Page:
Users who don’t need an optical drive can use the bay for an additional 2.5-inch drive. Speaking of 2.5-inch drives, the Shuttle XH97V can hold a 12.7 mm and a 9.5mm drive beside the optional one in the ODD tray allowing you to install up to three SATA3 2.5-inch drives in this tiny unit.
The rear of the Barebone offers just as much connectivity as the front with two USB 3.0 and two USB 2.0 ports. Shuttle also added an eSATA2 and an RJ45 Gigabit Ethernet port. The Ethernet is powered by the Realtek 8111G Ethernet controller. The three 3.5mm jacks for the 5.1 surround sound are run by the Realtek ALC 662 HD Audio Codec.
There are two DisplayPort 1.2 and one HDMI 1.4 ports for up to three simultaneous display connections. The DisplayPorts can display 4k content in 60Hz while the HDMI port does it at half the refresh rate; 30Hz.
There is also a COM port, clear CMOS button and a DC IN for the power brick. The Kensington-style lock is cleverly placed to pass through both parts of the chassis, allowing Shuttle to use thumbscrews for the chassis and still being intrusion safe.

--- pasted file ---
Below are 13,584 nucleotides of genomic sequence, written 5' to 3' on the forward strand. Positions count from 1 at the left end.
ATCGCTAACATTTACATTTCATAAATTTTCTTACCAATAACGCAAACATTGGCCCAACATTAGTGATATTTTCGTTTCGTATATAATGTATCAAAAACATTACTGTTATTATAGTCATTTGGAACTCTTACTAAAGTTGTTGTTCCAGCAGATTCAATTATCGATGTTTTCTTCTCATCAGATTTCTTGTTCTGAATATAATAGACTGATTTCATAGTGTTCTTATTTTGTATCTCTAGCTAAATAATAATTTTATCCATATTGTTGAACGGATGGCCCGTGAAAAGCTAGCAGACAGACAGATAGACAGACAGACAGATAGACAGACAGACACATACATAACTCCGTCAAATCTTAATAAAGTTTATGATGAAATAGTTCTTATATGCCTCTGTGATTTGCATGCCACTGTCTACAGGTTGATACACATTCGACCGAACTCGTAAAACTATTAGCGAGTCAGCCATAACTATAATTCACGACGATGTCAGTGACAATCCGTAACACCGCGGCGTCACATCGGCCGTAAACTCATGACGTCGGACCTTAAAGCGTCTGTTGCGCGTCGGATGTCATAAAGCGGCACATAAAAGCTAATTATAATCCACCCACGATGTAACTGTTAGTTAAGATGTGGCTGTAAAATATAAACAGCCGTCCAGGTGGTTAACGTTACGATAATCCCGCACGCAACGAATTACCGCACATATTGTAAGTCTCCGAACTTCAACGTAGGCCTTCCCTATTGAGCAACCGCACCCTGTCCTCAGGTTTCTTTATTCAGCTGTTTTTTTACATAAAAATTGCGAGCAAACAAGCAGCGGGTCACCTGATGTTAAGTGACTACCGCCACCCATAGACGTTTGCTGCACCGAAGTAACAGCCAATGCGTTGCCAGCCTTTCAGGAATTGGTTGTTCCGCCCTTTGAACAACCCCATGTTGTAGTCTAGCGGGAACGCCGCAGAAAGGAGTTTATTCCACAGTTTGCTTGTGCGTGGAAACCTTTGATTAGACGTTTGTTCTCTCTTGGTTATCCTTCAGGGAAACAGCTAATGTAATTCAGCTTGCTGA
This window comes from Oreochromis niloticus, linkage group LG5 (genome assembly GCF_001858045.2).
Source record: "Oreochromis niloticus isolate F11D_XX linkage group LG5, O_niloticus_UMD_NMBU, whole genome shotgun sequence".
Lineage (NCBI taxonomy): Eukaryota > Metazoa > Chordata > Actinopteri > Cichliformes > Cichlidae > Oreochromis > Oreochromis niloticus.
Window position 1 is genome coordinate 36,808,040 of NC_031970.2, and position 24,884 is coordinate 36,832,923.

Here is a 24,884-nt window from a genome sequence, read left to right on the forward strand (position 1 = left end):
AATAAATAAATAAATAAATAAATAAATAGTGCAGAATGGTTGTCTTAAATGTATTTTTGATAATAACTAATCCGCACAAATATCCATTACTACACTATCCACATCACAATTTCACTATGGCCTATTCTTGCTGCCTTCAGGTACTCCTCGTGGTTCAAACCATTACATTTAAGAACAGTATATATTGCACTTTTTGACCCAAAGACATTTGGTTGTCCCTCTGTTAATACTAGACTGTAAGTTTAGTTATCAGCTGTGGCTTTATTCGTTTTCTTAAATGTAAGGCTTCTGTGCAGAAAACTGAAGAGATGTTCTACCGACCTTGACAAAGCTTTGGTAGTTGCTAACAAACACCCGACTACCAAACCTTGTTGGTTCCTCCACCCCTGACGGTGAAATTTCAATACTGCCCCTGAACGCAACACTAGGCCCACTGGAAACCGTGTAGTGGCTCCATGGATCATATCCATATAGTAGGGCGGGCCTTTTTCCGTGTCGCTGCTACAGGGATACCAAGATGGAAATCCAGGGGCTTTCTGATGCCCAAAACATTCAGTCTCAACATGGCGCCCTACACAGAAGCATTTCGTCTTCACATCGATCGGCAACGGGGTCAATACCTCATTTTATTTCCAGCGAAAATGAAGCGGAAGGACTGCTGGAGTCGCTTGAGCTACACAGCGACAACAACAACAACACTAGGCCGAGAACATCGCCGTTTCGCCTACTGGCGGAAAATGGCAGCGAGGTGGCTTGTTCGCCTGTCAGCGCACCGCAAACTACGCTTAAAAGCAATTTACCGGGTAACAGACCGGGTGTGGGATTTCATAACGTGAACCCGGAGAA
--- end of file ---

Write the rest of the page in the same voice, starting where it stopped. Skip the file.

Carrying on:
The motherboard inside is a standard mITX form-factor and it can handle up to 16GB memory over the two SO-DIMM slots. The maximum memory speed will depend on what CPU you use. The H97 chipset and LGA1150 (H3) socket gives you a wide variety of options from Core i3 / i5 / i7 processors as well as Pentium and Celeron models with a max TDP of 65W.
The XH97V doesn’t stop there and offers another two mini PCI Express expansion slots, one half-sized and one full-sized. The half-sized supports PCIe 2.0 and USB 2.0 and is intended for use with Wi-Fi and Bluetooth cards. The full-sized also supports SATA3 and can be used for mSATA drives as well.
Shuttle only used solid capacitors in this system and the processor cooling uses an integrated heat-pipe system with two 60mm fans. It also has an Always-On jumper that when set will make the system automatically boot after power loss.
The new Shuttle Barebone XH97V is available at retailers across Europe now or very soon and it has an MSRP €193,00 exclusive VAT. At some retailers, it’s already down to €186.47 inclusive VAT before it even has arrived in their storage.